A woman in China was alighting a shopping mall escalator when a floor plate at the top of the escalator gave way. The woman passed a child she was carrying to mall workers as she was swallowed by machinery that crushed her to death.
An article in the NY Times discusses suicide among top students who can't bear recognition of their own imperfection:
America’s culture of hyperachievement among the affluent has been under scrutiny for at least the last decade, but recent suicide clusters, including the deaths of three high school students and one recent graduate in Palo Alto, Calif., have renewed the debate. “In the Name of College! What Are We Doing to Our Children?” blared a Huffington Post headline in March. Around the same time, the New York Times columnist Frank Bruni published “Where You Go Is Not Who You’ll Be: An Antidote to the College Admissions Mania,” which he was inspired to write after years of observing the insanity surrounding the process — not only among students but also their parents. Numerous other alarms have been sounded over helicopter parenting, and how it robs children of opportunities to develop independence and resiliency, thereby crippling them emotionally later in life. These cultural dynamics of perfectionism and overindulgence have now combined to create adolescents who are ultra-focused on success but don’t know how to fail.
Going into the ninth inning yesterday, the Cubs were hopelessly trounced by the Phillies, so the thing to do was pull 38-year-old catcher, Dave Ross, off the bench to pitch to the Phillies. With a lazy non-windup, Ross lobbed "fastballs" in the high 60s, retiring the Phillies 1-2-3.
If that wasn't enough, as the first Cub at bat in the bottom of the ninth, Ross connected for a home run. Ross's first career home run was against the Diamondbacks in 2002, when first baseman Mark Grace took over pitching duties as the D-Backs trailed the Dodgers by 18 runs in the ninth. (Ross "pitching" above, and connecting for a home run below.)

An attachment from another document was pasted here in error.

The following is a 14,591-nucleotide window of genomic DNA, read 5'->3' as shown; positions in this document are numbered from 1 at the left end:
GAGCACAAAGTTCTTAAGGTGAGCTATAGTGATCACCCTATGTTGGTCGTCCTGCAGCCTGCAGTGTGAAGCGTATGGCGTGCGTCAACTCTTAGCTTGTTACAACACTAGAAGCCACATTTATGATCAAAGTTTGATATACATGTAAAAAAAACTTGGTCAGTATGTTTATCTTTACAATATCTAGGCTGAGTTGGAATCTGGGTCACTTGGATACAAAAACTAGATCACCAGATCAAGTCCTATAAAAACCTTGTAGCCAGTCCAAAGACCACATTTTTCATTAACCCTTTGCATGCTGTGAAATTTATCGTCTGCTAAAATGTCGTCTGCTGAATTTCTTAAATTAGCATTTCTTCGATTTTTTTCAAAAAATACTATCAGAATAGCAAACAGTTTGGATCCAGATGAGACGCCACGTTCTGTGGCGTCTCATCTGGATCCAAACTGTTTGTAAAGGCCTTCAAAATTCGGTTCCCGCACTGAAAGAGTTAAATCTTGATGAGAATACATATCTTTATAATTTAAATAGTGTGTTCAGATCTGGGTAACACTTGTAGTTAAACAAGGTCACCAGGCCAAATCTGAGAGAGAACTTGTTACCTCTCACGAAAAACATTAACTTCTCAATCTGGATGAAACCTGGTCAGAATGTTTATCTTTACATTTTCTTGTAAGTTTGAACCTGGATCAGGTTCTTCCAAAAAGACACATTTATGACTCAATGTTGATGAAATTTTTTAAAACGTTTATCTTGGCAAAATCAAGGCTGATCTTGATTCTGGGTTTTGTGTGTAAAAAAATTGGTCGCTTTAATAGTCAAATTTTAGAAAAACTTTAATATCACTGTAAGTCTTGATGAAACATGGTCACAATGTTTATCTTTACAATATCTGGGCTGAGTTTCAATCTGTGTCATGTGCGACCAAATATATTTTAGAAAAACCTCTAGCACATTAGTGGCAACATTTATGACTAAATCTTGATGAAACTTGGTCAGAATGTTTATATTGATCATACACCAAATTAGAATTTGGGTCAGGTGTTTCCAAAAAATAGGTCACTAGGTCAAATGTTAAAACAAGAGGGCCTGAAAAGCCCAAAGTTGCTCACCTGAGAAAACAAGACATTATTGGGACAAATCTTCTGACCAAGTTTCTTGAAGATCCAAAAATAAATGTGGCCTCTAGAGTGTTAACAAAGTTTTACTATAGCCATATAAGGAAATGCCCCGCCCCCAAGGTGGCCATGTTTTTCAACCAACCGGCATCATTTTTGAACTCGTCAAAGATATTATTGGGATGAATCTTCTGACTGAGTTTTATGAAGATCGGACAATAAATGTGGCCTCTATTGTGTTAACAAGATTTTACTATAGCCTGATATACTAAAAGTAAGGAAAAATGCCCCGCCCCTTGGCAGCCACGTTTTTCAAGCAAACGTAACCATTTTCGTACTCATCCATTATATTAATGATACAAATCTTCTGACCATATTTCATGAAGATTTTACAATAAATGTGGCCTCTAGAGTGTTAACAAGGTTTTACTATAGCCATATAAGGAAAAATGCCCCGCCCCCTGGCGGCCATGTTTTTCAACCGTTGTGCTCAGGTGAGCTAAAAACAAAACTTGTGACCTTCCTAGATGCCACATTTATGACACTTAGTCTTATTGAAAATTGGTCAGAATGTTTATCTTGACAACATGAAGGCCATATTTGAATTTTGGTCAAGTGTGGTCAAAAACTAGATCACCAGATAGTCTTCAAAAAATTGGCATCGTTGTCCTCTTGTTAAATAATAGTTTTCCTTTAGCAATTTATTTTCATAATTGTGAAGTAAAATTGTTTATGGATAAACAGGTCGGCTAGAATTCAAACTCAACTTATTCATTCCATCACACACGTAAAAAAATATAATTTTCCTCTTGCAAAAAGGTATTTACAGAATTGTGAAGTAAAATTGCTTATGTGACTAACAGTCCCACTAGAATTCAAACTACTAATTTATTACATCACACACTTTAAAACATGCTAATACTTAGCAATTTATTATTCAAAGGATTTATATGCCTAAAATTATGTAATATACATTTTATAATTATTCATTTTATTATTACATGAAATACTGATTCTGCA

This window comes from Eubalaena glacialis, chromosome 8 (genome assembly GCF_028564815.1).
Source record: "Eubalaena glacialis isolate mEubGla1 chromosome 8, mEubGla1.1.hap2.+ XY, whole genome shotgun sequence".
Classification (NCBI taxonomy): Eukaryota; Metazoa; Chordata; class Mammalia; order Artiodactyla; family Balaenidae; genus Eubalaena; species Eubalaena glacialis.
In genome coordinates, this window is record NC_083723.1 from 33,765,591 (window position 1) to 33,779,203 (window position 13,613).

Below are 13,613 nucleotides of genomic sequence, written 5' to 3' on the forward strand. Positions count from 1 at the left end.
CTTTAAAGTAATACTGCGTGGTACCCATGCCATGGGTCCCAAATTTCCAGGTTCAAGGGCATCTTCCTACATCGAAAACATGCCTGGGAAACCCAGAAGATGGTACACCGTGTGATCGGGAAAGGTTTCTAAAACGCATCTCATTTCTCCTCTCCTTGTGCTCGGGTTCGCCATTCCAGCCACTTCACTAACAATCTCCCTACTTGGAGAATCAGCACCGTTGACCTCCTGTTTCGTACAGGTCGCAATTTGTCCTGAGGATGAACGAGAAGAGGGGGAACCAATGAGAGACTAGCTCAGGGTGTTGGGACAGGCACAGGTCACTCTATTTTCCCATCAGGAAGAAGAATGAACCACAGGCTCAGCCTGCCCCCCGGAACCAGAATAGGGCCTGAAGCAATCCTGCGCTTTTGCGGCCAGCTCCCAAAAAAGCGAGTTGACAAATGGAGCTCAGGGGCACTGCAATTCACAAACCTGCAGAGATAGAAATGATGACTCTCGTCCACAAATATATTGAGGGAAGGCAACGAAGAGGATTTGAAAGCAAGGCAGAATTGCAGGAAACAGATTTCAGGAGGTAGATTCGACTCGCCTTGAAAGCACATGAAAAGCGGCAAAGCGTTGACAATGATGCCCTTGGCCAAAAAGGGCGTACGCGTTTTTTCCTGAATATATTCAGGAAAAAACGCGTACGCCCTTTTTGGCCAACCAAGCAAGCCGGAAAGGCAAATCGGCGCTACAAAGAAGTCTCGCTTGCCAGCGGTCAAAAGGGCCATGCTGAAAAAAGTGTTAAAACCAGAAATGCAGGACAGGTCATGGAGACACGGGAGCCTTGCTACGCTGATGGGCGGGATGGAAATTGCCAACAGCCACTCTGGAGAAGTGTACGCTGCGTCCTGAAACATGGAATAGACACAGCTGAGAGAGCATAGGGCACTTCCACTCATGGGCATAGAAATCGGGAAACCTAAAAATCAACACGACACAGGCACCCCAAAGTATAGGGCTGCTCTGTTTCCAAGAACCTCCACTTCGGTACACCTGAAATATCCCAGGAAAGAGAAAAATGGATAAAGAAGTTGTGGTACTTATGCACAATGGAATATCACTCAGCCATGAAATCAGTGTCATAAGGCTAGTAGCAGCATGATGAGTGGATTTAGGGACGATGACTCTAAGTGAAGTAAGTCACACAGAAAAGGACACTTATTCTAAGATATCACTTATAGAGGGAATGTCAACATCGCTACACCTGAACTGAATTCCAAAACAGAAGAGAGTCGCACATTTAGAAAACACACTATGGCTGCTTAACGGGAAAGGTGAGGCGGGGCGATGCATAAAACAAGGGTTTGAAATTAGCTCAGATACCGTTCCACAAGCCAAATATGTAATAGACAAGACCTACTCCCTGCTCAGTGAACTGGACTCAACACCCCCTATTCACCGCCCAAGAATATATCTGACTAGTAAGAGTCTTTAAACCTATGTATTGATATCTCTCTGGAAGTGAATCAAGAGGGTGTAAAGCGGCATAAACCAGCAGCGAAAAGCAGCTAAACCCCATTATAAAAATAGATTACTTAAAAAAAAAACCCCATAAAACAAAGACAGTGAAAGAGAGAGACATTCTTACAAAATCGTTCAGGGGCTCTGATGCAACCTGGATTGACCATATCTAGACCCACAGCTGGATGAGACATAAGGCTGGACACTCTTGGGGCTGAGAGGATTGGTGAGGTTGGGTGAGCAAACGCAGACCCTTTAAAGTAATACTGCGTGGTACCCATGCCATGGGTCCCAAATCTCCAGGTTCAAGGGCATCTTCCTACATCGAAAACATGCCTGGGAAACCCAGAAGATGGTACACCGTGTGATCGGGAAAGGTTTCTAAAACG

The hacker is believed to be someone who hates NYC and anything that bears its name, so the Metropolitan Correctional Center would be the perfect federal prison for this hacker to serve a prison sentence.
The New Yorker site is up again. The accounts of the accusers are staggering.
Though there was no camera in 2011 when Jon Stewart went ballistic on a staff writer who expressed racism concerns about Stewart's Kingfish-like imitation of Herman Cain.
The U.S. and Israel deny a link between the Iran nuclear deal and the early release of Jonathan Pollard. Pollard, a former US Navy intelligence officer, was sentenced to thirty years in prison for spying on behalf of the Israeli government. Not that it matters, but I see no reason to take officials at their word.
First they came for verbs I said nothing because verbing weirds language Then they arrival for nouns and I speech nothing because I no verbs
"Too high for his nut" and other slangisms from America's past.
Trump continues to prove he's a monumental jackass, which should help him to lock up America's jackass vote, currently estimated at 25-30% of the American population. Okay, I made that last part up.
With a pledge of $100 million from a Russian billionaire, the search for extraterrestrials just got turbocharged. The most surprising revelation (to me) is that some scientists don't want researchers to actively broadcast signals to announce ourselves for fear that bad aliens alerted to our presence will zap us with death rays.
H/T to Retriever on this one: Researchers found that males who lose in video games are more likely to harass female players. Not entirely a surprise.
A rat study found that marijuana enhanced healing of broken bones, but the improved healing isn't caused by THC, which is the part that gets people stoned. Cannabinoid molecules appear to be responsible for the effect.
NASA published a beautiful image of Earth from a distance of 1 million miles. The photo comes from the Deep Space Climate Observatory.
This house is on the market for $1.25 million. Obviously, the buyer would be paying for the land. The Times has a story about the neighborhood. One resident who bought her home in 1992 paid $170,000 for a house that is worth $2 million on today's market.
When I was growing up, everyone was running away from Brooklyn. Some from my parents' generation and my generation stayed and are still there, but most left.